Columbus could get even bluer in November
Will we see a “blue wave” in Columbus?
Anyone who has lived here long enough will tell you that Franklin County used to be blood red. When Michael Coleman became mayor on the first day of the new millennium, he became the first Democratic Mayor of Columbus in 28 years and only the second since the Great Depression.
Everyone who has been here since then will tell you that Columbus has changed a lot in the past two decades. Democrats have held the mayor's office for the past eighteen years. Every current city councilmember is a registered Democrat. Democratic presidential candidates have grown their margins in the county steadily over the past two decades.
It's safe to say that Franklin County has turned blue.
So does this mean election 2018 is a snoozefest for Central Ohio? Of course not. Democrats have six major pickup opportunities that people should have their eyes on as national conditions give Franklin County a chance to become even bluer.
The grand prize is the 12th Congressional District, the race everyone has heard about between Democratic Franklin County Recorder Danny O'Connor and current Republican two-month Congressman Troy Balderson.
Balderson eked out a one-point win in an August special election to replace nine-term Republican Congressman Pat Tiberi in the sprawling red district that covers Delaware, Licking and Morrow counties along with arms stretching into Mansfield, Zanesville and northern Columbus.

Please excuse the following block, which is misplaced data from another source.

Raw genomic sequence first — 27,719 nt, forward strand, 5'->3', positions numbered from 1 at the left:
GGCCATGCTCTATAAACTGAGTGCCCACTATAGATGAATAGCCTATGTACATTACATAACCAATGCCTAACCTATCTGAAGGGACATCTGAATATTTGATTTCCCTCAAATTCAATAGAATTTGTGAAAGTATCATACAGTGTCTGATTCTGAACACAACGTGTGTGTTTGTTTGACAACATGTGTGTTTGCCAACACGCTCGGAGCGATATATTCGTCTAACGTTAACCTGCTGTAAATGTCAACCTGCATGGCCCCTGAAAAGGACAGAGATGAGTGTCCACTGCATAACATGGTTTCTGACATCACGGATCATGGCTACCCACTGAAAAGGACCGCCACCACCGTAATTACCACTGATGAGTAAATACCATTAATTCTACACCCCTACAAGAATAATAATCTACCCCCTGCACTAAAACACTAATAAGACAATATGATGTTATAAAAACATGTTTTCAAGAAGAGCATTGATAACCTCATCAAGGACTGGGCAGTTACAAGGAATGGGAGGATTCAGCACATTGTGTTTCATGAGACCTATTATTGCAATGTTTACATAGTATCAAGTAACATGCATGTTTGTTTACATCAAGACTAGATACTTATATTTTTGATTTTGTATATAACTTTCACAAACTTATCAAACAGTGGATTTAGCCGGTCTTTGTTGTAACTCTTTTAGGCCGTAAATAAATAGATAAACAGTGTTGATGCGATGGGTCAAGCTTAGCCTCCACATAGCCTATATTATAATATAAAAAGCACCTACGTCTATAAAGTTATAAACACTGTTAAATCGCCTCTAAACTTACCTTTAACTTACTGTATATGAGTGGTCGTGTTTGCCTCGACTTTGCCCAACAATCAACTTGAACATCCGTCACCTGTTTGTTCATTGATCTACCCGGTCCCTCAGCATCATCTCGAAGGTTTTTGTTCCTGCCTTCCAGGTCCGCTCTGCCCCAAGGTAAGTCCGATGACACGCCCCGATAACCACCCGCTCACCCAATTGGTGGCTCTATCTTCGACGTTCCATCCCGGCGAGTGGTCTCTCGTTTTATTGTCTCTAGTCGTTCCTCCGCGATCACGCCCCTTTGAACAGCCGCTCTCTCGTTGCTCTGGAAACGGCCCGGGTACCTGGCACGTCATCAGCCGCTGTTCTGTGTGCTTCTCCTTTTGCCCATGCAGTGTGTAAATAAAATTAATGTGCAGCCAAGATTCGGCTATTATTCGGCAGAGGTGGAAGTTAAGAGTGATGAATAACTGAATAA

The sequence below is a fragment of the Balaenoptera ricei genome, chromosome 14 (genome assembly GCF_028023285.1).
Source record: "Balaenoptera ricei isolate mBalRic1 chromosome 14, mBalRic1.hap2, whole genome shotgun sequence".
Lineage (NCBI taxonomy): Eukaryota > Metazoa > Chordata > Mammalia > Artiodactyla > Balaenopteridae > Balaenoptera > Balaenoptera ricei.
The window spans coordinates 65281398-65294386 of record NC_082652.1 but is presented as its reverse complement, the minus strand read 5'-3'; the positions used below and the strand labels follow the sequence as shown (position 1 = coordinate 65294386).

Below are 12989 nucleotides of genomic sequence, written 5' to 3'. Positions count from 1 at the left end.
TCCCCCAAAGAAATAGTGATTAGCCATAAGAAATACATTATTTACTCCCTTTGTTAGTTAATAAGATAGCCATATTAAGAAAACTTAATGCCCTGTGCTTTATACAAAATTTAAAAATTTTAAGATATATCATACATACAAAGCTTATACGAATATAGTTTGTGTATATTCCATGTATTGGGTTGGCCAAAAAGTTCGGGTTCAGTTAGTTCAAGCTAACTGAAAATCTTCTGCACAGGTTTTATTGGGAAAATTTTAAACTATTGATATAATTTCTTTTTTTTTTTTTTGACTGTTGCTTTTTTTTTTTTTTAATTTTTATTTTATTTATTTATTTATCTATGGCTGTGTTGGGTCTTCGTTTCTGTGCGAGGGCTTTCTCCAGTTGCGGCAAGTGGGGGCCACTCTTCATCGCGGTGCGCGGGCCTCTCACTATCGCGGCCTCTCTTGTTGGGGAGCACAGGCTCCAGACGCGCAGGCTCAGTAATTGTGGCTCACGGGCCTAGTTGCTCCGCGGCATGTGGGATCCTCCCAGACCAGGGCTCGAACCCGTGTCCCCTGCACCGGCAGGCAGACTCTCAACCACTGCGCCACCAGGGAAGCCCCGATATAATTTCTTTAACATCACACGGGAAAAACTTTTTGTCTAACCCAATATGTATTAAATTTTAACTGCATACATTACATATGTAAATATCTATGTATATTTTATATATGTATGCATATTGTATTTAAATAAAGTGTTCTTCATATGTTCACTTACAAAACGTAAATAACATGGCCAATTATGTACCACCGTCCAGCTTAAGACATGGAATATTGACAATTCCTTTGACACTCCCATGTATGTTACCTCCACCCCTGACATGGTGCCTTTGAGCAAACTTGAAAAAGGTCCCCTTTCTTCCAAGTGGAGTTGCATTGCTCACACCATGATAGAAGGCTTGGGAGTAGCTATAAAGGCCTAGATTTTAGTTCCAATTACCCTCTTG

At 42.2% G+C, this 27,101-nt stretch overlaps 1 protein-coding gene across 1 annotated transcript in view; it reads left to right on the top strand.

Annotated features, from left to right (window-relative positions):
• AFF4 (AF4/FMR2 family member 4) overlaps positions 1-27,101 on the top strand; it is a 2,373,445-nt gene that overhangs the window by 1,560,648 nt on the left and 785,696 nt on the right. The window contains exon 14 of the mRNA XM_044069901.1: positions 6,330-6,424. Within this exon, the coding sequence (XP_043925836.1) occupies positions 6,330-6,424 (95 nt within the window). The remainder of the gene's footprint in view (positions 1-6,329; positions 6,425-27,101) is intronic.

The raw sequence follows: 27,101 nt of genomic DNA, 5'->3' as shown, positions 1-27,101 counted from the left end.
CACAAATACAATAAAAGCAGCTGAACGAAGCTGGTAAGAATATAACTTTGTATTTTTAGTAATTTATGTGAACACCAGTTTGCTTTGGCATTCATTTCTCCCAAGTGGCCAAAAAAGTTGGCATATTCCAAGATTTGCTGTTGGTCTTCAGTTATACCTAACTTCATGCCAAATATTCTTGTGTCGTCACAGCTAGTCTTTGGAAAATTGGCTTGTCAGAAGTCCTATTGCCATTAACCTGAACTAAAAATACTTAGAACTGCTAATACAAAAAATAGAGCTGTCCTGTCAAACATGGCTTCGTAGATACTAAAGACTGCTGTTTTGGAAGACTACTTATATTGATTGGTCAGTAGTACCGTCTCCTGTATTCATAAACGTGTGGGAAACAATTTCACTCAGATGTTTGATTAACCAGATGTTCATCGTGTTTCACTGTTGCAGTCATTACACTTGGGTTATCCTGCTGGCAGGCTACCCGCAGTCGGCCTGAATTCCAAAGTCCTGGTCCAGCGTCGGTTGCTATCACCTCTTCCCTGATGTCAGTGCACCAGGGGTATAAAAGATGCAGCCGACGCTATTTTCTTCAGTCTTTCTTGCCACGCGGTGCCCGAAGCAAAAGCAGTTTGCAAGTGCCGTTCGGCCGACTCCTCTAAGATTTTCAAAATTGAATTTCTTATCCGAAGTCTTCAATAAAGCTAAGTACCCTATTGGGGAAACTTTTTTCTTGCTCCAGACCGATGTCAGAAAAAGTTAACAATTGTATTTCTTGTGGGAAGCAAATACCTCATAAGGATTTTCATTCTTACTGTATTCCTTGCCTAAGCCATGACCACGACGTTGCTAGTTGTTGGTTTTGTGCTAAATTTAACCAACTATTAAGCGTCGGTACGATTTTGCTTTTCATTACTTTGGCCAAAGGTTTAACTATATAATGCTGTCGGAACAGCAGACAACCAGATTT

In this month's rematch, online bettors and Nate Silver give Balderson the edge, but this race is still very much in play for the Democrats.
A race that has flown under the radar but would also be a big win for Democrats is the race for Franklin County Auditor. Incumbent Clarence Mingo is one of three countywide Republican officeholders and is being challenged by Columbus City Councilmember Michael Stinziano.
Another big opportunity for Democrats is in Ohio Senate District 3, which covers Westerville, Gahanna, Groveport and the Hilltop. Republican Rep. Anne Gonzales faces off in the open-seat race against Democrat Tina Maharath, a political newcomer who has come under scrutiny for a teenage hit-and-run incident that left a bicyclist dead.
Even though the Franklin County Democratic Party endorsed write-in candidate Katherine Chipps over Maharath in the primary, Hillary Clinton won Ohio Senate District 3 by 11 points in 2016, so Democrats still have a chance to pick up this previously Republican district.
A trifecta of Republican-held Franklin County Ohio House districts are situated similarly.
House District 19, which covers New Albany, Westerville and Gahanna, pits Democratic teacher Mary Lightbody against Republican insurance agent Tim Barhorst. Clinton won this district by nine points in 2016.
House District 21, centered in Dublin, broke for Clinton by 14 points in 2016. In this open race, Democratic doctor Beth Liston takes on Republican Dublin School Board member Stu Harris.
House District 24, which covers Hilliard, Upper Arlington and southwest Franklin County, gave Clinton an 11-point margin in 2016. Here, Democratic health analyst Allison Russo takes on Republican former Upper Arlington City Councilmember Erik Yassenoff.
Keep your eyes on these six races. If a blue wave sweeps the nation, Franklin County might be getting a bit bluer with it.